A balancing act of naturalism with poetic conceit, the language has a conversational rhythm, and the event of the poem is syntactically in transit. Where, indeed, is the coordinate clause, the subject and verb to which this subordinate clause belongs? The subordinate clause has absconded; it is motivated by the immediacy of the senses: ‘green, green./ Green. A sea of green.’
As with her previous collections, of special appeal is the idiosyncratic poetic voice with its blend of literary influences and personal experience. While most works are either first-person narratives or depictions of domestic phenomena, this is not naïve poetry but a craft learnt from Heaney, Boland, McGuckian, Muldoon and Adcock as well as locals like Baxter, Tuwhare, Lauris Edmond, Dallas, Turner, Eggleton, McQueen and Ascroft. In a fashion reminiscent of Heaney, despite being a first-person ‘talking’ poet Cooke relishes packing her work with vivid imagery, evocations of texture, revelations of the senses, reflecting a behind-the-scenes philosophical view of the function of the poem. A further influence is twentieth-century music; the names of, or lines from, songs both form the titles to poems and are motifs of emotional association.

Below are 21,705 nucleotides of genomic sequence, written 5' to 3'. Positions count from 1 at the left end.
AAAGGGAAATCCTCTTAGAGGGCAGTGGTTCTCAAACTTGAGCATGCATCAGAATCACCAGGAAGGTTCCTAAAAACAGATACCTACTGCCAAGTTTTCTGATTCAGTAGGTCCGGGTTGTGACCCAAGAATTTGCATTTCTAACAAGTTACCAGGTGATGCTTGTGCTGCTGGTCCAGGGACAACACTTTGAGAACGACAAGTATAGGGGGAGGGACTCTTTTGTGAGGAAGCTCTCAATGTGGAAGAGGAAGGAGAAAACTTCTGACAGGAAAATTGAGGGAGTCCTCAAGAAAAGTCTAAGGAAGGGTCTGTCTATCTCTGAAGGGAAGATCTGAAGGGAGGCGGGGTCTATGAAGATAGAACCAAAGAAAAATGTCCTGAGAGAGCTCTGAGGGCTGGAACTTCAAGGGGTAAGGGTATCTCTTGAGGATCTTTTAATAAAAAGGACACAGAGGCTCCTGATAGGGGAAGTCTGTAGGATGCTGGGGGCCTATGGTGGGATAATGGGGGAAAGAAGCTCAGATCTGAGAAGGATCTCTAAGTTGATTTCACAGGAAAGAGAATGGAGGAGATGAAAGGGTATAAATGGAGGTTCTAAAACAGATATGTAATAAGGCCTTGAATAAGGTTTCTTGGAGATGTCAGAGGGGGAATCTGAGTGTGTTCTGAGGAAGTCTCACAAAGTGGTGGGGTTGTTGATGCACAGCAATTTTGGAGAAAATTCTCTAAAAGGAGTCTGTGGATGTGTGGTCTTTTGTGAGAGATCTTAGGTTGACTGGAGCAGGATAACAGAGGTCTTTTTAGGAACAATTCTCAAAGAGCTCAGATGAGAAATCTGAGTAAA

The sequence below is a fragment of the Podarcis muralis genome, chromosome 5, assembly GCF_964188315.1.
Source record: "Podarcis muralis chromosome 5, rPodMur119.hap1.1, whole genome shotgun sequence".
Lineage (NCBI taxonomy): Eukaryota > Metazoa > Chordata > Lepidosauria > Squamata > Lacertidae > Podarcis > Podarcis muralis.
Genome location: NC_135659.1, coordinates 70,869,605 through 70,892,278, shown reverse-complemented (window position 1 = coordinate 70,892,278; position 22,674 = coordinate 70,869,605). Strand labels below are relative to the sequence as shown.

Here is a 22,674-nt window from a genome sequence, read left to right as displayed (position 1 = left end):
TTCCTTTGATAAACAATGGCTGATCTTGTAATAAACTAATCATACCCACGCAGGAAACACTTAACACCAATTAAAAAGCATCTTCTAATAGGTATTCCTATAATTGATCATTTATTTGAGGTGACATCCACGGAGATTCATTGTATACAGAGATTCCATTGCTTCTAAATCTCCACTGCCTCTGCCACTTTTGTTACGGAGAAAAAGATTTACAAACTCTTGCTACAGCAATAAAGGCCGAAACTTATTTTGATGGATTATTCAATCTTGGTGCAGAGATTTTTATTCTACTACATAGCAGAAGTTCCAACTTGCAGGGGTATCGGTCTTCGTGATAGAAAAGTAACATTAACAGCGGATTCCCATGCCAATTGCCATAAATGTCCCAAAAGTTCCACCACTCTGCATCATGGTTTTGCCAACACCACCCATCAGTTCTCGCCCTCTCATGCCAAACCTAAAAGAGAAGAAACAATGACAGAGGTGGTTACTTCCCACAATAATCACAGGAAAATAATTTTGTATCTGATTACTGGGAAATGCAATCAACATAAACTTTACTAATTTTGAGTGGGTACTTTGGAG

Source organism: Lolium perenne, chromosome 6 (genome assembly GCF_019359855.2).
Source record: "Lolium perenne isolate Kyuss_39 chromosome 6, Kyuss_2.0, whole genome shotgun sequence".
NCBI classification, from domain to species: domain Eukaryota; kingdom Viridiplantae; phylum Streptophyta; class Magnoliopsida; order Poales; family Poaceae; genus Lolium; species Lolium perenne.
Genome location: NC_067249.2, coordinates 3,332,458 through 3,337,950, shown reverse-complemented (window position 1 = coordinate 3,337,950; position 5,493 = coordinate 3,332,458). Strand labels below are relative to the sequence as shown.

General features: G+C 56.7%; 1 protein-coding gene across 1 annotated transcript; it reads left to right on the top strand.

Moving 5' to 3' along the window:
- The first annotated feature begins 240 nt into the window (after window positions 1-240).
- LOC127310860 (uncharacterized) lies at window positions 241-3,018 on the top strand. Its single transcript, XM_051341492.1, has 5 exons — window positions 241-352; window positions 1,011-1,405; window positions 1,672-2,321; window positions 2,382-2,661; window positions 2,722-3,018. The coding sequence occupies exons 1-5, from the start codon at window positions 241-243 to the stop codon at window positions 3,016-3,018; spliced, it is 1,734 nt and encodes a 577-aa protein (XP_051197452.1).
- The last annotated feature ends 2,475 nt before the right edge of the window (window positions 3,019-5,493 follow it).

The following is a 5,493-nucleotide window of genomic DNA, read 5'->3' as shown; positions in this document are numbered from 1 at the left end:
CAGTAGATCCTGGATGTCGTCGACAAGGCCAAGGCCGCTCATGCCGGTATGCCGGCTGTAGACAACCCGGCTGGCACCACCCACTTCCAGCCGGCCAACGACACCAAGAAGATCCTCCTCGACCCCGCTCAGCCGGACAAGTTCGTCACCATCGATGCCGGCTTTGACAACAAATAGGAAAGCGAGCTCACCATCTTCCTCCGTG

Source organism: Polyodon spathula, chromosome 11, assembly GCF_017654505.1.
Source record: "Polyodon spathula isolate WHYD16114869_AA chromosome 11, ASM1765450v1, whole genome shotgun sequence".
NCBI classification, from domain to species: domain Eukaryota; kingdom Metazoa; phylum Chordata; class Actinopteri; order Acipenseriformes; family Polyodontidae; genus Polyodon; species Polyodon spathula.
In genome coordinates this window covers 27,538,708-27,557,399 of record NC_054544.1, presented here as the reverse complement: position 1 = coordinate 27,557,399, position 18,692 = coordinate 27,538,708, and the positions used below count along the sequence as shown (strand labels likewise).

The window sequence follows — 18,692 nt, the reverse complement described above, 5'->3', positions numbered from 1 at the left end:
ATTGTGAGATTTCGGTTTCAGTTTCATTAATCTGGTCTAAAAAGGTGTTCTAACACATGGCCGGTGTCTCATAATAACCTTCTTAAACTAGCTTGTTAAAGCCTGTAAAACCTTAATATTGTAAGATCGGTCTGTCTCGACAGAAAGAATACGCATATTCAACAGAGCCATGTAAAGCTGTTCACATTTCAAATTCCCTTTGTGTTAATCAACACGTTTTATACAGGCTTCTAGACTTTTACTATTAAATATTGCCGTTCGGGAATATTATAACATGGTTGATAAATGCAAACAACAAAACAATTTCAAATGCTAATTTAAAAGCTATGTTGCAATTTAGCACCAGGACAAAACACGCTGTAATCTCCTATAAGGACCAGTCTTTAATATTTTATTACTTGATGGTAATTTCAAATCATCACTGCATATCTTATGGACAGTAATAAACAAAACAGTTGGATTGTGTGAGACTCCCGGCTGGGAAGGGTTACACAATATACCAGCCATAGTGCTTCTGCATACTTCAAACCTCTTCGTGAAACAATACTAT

Cooke’s third collection with Otago University Press, Born to a Red-Headed Woman very much continues the work and themes of Feeding the Dogs (OUP 2003) and Made for Weather (OUP 2007). Like those previous collections, the poems in this book can be read either as independent works or as segments of a longer autobiographical poem. The latter approach seems intended in this collection from the use of lower-case italics to recognise titles, as well as page run-on between titles. The line spacing, at 1.15 cm, faintly suggests the typography of imagism and language poetry. Whether or not these design features work is for the reader to decide; they didn’t work for this reviewer. Overall, however, this is a satisfying addition to the oeuvre.
RICHARD REEVE is a Warrington poet and writer. He has published four volumes of poetry: Dialectic of Mud (AUP 2001), The Life and the Dark (AUP 2004), In Continents (AUP 2008) and The Among (Maungatua Press 2008). A new collection, Generation Kitchen, is forthcoming in 2015.